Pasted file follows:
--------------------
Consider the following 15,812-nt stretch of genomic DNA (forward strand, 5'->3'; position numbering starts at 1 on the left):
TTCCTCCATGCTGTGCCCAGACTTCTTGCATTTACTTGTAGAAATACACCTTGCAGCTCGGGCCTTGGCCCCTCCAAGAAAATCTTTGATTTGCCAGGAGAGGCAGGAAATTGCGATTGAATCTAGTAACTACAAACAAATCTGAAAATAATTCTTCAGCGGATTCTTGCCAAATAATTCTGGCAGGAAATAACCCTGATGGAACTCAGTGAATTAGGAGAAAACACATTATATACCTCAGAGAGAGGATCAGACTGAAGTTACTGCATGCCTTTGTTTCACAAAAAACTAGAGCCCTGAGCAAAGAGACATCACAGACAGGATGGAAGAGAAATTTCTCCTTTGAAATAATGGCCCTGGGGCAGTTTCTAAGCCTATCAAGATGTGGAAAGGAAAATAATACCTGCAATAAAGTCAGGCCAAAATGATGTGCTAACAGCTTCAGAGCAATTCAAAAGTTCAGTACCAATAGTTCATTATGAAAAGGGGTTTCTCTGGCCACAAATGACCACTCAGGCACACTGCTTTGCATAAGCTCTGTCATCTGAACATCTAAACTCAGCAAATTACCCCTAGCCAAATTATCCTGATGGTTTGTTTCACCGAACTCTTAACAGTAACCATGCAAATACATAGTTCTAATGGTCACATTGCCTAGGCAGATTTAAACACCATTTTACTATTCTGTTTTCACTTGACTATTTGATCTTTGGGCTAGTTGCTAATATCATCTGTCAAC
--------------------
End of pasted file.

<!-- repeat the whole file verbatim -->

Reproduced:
Consider the following 15,812-nt stretch of genomic DNA (forward strand, 5'->3'; position numbering starts at 1 on the left):
TTCCTCCATGCTGTGCCCAGACTTCTTGCATTTACTTGTAGAAATACACCTTGCAGCTCGGGCCTTGGCCCCTCCAAGAAAATCTTTGATTTGCCAGGAGAGGCAGGAAATTGCGATTGAATCTAGTAACTACAAACAAATCTGAAAATAATTCTTCAGCGGATTCTTGCCAAATAATTCTGGCAGGAAATAACCCTGATGGAACTCAGTGAATTAGGAGAAAACACATTATATACCTCAGAGAGAGGATCAGACTGAAGTTACTGCATGCCTTTGTTTCACAAAAAACTAGAGCCCTGAGCAAAGAGACATCACAGACAGGATGGAAGAGAAATTTCTCCTTTGAAATAATGGCCCTGGGGCAGTTTCTAAGCCTATCAAGATGTGGAAAGGAAAATAATACCTGCAATAAAGTCAGGCCAAAATGATGTGCTAACAGCTTCAGAGCAATTCAAAAGTTCAGTACCAATAGTTCATTATGAAAAGGGGTTTCTCTGGCCACAAATGACCACTCAGGCACACTGCTTTGCATAAGCTCTGTCATCTGAACATCTAAACTCAGCAAATTACCCCTAGCCAAATTATCCTGATGGTTTGTTTCACCGAACTCTTAACAGTAACCATGCAAATACATAGTTCTAATGGTCACATTGCCTAGGCAGATTTAAACACCATTTTACTATTCTGTTTTCACTTGACTATTTGATCTTTGGGCTAGTTGCTAATATCATCTGTCAAC